CoC Oral Exam Preparation (Part – 20): OWS & Regulations

MARPOL Regulations of Discharging Machinery Bilge into the sea:

The rules and Regulations that govern the operation of an Oily Water Separator are under MARPOL  Annex I: “Prevention of pollution by oil”.

Regulation 14: Oil Filtering Equipment

  1. Vessels above 400 GT and less than 1000 GT shall have an oil filtering equipment
  • Approved by the Administration
  • Will ensure that any oily mixture discharged into the sea after passing through the equipment has an oil content not exceeding 15 ppm

2.  Vessels above 1000 GT shall have an oil filtering equipment

    • In addition to the above, shall be provided with alarm arrangements to indicate when the level cannot be maintained.
    • Also arrangements to ensure that any discharge of oily mixture is automatically stopped when the oil content of the effluent exceeds 15 ppm

Regulation 15: Control of discharge of Oil

A the provisions of regulation 4 (Exceptions) of this annex, any discharge into the sea of oil or oily mixtures from ships shall be prohibited.

A.  Outside special Area’s: (Regulation 15)

Any discharge into the sea of oil or oily mixtures from ships of 400 gross tonnage and above shall be prohibited except when all the following conditions are satisfied:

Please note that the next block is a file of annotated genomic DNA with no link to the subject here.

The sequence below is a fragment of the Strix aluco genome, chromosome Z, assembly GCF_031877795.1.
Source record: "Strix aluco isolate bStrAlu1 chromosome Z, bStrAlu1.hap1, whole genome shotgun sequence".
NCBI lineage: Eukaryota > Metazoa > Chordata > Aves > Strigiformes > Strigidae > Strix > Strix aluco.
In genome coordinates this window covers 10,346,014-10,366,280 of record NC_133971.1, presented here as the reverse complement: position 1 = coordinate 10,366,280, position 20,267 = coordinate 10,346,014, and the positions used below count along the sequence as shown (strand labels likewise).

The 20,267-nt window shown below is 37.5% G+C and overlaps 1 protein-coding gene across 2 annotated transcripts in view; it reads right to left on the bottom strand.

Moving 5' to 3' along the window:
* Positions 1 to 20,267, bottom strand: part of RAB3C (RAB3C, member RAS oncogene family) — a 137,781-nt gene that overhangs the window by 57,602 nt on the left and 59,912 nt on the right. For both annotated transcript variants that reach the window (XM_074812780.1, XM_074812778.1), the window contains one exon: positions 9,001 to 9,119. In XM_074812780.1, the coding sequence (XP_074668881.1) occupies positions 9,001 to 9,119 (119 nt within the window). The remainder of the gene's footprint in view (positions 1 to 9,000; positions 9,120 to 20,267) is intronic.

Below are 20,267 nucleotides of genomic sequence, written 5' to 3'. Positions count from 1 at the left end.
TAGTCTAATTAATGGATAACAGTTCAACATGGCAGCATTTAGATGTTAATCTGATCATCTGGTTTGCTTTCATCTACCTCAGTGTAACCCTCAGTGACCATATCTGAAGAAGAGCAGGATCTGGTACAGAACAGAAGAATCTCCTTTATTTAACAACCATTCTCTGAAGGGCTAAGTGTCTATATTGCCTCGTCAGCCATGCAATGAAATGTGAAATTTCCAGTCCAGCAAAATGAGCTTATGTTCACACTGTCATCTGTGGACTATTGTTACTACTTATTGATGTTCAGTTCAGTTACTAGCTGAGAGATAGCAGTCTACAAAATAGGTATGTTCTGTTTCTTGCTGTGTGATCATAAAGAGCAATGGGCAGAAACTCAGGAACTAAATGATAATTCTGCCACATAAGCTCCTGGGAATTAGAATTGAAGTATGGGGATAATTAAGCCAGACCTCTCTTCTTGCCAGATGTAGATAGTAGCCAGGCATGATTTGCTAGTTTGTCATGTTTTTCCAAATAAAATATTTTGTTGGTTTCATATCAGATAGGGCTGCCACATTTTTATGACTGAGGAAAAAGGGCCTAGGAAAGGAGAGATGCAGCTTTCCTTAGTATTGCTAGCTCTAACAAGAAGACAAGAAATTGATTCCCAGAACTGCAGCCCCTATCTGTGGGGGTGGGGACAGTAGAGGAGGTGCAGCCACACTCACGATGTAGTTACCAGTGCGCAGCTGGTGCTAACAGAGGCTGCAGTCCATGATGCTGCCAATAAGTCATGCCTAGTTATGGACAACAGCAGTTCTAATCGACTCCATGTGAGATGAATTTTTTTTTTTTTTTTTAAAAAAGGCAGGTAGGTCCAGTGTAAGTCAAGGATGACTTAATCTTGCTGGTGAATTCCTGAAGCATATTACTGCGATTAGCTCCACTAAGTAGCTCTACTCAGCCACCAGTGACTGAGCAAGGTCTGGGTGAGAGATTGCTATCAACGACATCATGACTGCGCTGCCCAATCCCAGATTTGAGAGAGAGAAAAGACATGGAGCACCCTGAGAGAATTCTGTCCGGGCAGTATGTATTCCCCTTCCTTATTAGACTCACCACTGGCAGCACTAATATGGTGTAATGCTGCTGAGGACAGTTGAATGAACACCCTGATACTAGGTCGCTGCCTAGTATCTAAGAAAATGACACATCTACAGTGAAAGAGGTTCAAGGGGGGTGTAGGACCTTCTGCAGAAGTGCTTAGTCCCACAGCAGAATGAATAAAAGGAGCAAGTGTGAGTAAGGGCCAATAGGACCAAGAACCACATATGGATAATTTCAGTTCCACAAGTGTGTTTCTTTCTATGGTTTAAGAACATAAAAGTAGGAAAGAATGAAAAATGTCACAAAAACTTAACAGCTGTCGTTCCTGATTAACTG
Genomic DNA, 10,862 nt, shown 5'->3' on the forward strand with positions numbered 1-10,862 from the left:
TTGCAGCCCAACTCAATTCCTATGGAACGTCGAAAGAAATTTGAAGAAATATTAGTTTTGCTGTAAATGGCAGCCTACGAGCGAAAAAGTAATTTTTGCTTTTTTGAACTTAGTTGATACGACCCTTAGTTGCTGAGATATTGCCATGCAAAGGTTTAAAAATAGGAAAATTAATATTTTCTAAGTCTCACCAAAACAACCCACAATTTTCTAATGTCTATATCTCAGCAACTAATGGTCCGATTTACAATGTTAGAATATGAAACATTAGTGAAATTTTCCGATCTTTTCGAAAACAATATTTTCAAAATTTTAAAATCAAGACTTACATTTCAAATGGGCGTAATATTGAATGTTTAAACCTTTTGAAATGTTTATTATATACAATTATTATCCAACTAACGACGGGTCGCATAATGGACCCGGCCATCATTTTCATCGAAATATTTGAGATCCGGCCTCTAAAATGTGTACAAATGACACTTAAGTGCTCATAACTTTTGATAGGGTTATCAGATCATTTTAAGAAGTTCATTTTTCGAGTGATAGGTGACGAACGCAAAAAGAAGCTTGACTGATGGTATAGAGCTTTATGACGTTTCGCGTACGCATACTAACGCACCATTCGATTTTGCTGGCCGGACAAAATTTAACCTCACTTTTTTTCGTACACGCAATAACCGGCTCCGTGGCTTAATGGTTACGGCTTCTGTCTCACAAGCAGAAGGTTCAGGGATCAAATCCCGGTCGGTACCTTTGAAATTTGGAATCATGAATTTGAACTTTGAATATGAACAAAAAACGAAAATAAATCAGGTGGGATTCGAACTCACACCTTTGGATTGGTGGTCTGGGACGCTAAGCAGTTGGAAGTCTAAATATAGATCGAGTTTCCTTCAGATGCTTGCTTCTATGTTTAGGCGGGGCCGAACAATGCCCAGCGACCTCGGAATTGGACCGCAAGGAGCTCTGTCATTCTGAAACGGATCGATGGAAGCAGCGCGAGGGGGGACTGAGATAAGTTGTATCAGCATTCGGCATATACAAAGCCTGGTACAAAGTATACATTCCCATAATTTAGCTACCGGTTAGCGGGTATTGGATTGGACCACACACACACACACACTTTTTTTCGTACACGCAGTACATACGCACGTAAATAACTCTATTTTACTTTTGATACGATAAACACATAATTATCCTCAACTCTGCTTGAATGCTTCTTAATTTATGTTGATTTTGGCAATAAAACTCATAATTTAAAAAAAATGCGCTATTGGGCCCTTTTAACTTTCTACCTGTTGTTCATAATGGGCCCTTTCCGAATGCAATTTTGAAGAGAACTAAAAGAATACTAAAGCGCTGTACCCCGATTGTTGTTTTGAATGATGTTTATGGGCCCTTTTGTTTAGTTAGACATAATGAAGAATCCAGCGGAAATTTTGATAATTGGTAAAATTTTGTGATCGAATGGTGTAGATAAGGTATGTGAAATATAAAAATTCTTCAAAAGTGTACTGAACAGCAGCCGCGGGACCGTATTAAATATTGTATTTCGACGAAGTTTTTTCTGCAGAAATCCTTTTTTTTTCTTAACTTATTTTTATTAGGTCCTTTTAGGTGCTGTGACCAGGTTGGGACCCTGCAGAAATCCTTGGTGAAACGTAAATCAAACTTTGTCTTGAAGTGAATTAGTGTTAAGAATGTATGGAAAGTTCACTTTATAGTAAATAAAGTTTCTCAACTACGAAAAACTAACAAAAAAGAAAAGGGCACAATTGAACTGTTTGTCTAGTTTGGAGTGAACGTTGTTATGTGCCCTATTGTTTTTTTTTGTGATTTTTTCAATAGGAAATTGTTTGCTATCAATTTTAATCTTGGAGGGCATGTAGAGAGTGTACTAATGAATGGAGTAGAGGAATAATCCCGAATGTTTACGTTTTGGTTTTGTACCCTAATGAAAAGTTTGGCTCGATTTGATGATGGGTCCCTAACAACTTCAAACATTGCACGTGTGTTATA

1.  The ship proceeding is en route
  2. The oily mixture is processed through an oil filtering system
  3. The oil content of the effluent without dilution does not exceed 15ppm.
  4. Oily mixtures do not originate from the cargo pump room bilges in case of oil tankers
  5. Oily mixtures in case of oil tankers is not mixed with oil cargo residues

B.  In special Areas : (Regulation 15)

Any discharge into the sea of oil or oily mixtures from ships of 400 gross tonnage and above shall be prohibited except when all of the following conditions are satisfied:

  1. The ship proceeding is en route
  2. The oily mixture is processed through an oil filtering system
  3. The oil content of the effluent without dilution does not exceed 15ppm.
  4. When the vessel is in the special area the oil filtering system apart from having an alarm when the 15ppm cannot be maintained shall also be of a design where the oil filtering system shall stop automatically when the oil effluent exceeds 15ppm
  5. Oily mixtures do not originate from the cargo pump room bilges in case of oil tankers
  6. Oily mixtures in case of oil tankers is not mixed with oil cargo residues

C.   In respect of the Antarctic area, any discharge into the sea of oil or oily mixtures from any ship shall be prohibited.

Exceptions (Regulation 4)